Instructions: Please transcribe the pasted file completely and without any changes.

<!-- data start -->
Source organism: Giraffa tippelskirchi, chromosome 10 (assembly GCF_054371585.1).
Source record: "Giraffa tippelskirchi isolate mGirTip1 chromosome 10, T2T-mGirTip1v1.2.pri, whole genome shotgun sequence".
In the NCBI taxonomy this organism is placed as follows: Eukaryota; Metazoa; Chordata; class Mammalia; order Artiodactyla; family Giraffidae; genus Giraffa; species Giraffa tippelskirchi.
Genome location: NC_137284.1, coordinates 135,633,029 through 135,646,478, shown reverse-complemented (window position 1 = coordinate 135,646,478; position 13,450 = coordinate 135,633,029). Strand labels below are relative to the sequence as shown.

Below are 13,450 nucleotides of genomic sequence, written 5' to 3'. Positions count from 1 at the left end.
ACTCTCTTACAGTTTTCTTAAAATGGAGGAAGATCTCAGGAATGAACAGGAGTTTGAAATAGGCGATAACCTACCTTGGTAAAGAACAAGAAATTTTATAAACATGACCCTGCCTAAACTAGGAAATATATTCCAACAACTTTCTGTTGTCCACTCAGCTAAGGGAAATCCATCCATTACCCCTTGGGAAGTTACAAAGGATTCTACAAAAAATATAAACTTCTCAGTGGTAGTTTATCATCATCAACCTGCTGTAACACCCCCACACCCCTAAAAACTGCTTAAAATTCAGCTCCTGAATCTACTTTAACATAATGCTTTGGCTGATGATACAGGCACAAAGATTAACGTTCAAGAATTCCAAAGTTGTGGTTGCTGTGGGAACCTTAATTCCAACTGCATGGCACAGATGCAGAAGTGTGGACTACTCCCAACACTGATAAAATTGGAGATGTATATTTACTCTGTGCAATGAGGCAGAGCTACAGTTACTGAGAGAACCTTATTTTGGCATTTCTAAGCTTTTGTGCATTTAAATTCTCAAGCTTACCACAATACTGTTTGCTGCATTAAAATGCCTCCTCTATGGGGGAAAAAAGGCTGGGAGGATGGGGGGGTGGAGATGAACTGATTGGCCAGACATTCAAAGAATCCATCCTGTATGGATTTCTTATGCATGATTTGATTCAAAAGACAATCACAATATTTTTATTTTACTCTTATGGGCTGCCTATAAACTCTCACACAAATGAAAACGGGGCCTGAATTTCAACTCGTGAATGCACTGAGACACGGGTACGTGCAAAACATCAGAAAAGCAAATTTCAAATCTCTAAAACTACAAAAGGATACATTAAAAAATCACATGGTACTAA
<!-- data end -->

Source organism: Giraffa tippelskirchi, chromosome 10 (assembly GCF_054371585.1).
Source record: "Giraffa tippelskirchi isolate mGirTip1 chromosome 10, T2T-mGirTip1v1.2.pri, whole genome shotgun sequence".
In the NCBI taxonomy this organism is placed as follows: Eukaryota; Metazoa; Chordata; class Mammalia; order Artiodactyla; family Giraffidae; genus Giraffa; species Giraffa tippelskirchi.
Genome location: NC_137284.1, coordinates 135,633,029 through 135,646,478, shown reverse-complemented (window position 1 = coordinate 135,646,478; position 13,450 = coordinate 135,633,029). Strand labels below are relative to the sequence as shown.

Below are 13,450 nucleotides of genomic sequence, written 5' to 3'. Positions count from 1 at the left end.
ACTCTCTTACAGTTTTCTTAAAATGGAGGAAGATCTCAGGAATGAACAGGAGTTTGAAATAGGCGATAACCTACCTTGGTAAAGAACAAGAAATTTTATAAACATGACCCTGCCTAAACTAGGAAATATATTCCAACAACTTTCTGTTGTCCACTCAGCTAAGGGAAATCCATCCATTACCCCTTGGGAAGTTACAAAGGATTCTACAAAAAATATAAACTTCTCAGTGGTAGTTTATCATCATCAACCTGCTGTAACACCCCCACACCCCTAAAAACTGCTTAAAATTCAGCTCCTGAATCTACTTTAACATAATGCTTTGGCTGATGATACAGGCACAAAGATTAACGTTCAAGAATTCCAAAGTTGTGGTTGCTGTGGGAACCTTAATTCCAACTGCATGGCACAGATGCAGAAGTGTGGACTACTCCCAACACTGATAAAATTGGAGATGTATATTTACTCTGTGCAATGAGGCAGAGCTACAGTTACTGAGAGAACCTTATTTTGGCATTTCTAAGCTTTTGTGCATTTAAATTCTCAAGCTTACCACAATACTGTTTGCTGCATTAAAATGCCTCCTCTATGGGGGAAAAAAGGCTGGGAGGATGGGGGGGTGGAGATGAACTGATTGGCCAGACATTCAAAGAATCCATCCTGTATGGATTTCTTATGCATGATTTGATTCAAAAGACAATCACAATATTTTTATTTTACTCTTATGGGCTGCCTATAAACTCTCACACAAATGAAAACGGGGCCTGAATTTCAACTCGTGAATGCACTGAGACACGGGTACGTGCAAAACATCAGAAAAGCAAATTTCAAATCTCTAAAACTACAAAAGGATACATTAAAAAATCACATGGTACTAA